Citation
The Daily doobie, February, 2013

Material Information

Title:
The Daily doobie, February, 2013
Series Title:
The Daily doobie
Creator:
s.n.
Place of Publication:
Denver, CO
Publisher:
s.n.
Publication Date:
Language:
English

Subjects

Genre:
serial ( sobekcm )

Record Information

Source Institution:
Auraria Library
Holding Location:
Auraria Library
Rights Management:
Copyright [name of copyright holder or Creator or Publisher as appropriate]. Permission granted to University of Colorado Denver to digitize and display this item for non-profit research and educational purposes. Any reuse of this item in excess of fair use or other copyright exemptions requires permission of the copyright holder.

Downloads

This item has the following downloads:


Full Text
by R.T. CARRIERO Doobie Staff
To hear Jason Lauve tell it, hemp can do anything. “I have a very high level of respect for this plant,” said Lauve at a presentation before the Da Vinci Institute in Lafayette. He was referring to the cannabis plant in general. After a snowboarding accident put him in a wheelchair, he weaned himself off of painkillers with the help of medical marijuana. However, Lauve also has a background in architecture and urban planning, so the scientist in him seems to respect marijuana’s versatile cousin, Hemp, for very different reasons.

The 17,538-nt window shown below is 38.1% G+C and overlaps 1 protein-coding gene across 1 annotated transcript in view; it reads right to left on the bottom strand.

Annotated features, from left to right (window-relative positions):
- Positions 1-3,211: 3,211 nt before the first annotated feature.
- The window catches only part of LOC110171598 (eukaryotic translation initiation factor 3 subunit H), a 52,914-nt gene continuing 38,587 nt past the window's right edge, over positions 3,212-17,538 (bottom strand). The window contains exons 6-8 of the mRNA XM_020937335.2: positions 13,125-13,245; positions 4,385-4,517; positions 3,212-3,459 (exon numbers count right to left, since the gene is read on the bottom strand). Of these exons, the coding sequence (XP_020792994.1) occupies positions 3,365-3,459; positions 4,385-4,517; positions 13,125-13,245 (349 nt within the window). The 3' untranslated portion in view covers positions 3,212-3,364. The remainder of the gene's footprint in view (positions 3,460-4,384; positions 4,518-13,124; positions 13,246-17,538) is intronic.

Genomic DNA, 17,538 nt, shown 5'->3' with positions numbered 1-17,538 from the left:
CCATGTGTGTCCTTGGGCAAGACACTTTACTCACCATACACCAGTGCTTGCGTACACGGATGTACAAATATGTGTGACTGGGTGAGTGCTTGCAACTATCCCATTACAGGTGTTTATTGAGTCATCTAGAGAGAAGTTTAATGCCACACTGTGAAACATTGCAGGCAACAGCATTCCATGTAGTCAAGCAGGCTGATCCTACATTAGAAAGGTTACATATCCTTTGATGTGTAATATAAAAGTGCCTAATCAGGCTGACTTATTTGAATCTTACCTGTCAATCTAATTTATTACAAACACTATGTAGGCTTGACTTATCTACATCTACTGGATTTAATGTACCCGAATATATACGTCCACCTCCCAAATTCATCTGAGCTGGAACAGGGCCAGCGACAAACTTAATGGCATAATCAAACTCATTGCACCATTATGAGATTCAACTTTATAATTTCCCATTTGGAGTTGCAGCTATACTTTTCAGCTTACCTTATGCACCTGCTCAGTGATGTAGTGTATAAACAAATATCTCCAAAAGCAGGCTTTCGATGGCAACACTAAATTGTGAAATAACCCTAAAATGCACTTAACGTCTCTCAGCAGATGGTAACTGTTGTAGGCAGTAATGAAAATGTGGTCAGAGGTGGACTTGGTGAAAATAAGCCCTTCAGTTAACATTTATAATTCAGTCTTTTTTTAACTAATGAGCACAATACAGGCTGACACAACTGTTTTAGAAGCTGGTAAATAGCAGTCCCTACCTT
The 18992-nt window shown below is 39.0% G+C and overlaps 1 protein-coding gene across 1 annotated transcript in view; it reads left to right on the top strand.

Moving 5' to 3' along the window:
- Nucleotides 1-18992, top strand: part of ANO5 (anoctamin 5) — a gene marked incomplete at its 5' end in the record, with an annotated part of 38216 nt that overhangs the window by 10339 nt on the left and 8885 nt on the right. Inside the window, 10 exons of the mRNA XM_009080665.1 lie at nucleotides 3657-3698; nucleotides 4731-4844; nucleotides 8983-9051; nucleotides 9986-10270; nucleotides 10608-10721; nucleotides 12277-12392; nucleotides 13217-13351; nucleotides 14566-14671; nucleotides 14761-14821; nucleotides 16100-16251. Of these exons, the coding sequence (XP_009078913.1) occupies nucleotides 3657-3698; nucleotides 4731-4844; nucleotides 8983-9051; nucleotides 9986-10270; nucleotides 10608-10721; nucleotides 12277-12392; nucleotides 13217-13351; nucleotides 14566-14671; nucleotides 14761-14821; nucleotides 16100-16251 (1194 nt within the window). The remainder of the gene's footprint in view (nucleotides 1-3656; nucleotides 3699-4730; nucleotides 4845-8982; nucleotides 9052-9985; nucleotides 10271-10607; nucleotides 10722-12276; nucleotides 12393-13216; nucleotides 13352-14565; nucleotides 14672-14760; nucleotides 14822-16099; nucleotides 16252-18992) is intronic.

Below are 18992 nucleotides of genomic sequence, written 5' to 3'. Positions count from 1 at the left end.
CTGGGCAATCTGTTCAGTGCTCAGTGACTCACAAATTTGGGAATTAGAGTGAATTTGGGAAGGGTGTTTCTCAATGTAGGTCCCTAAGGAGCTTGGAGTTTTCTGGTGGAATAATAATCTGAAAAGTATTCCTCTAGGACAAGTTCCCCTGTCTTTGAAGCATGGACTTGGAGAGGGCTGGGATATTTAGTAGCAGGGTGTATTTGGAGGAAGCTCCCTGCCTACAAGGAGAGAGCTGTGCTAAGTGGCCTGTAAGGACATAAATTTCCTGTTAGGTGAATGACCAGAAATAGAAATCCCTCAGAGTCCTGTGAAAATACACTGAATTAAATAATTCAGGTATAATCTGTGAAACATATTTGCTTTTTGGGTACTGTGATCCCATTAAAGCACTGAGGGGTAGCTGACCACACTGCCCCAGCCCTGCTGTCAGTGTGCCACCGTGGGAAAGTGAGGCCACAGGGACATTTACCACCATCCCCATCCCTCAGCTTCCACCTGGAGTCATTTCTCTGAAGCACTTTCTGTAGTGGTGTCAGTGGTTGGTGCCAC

Lauve is the author of the Colorado Industrial Hemp Remediations Pilot Program, which was signed into law in 2012. The program aims to demonstrate Hemp’s usefulness as an agent of phytoremediation, removing toxic compounds from the soil. His presentation also highlighted hemp’s potential as anti-microbial clothing and insulation. On the table before him were various hemp food products, including “Hemp Hearts,” a hemp seed snack, and “Holy Crap,” a hemp-based cereal stocked on the International Space Station because of its nutritional content. His Powerpoint slides also depicted hemp-based body armor for soldiers, which rivals Kevlar in many respects. Hemp-crete is a composite building material that employs the incredible tensile strength of the hemp fiber for use in the construction industry.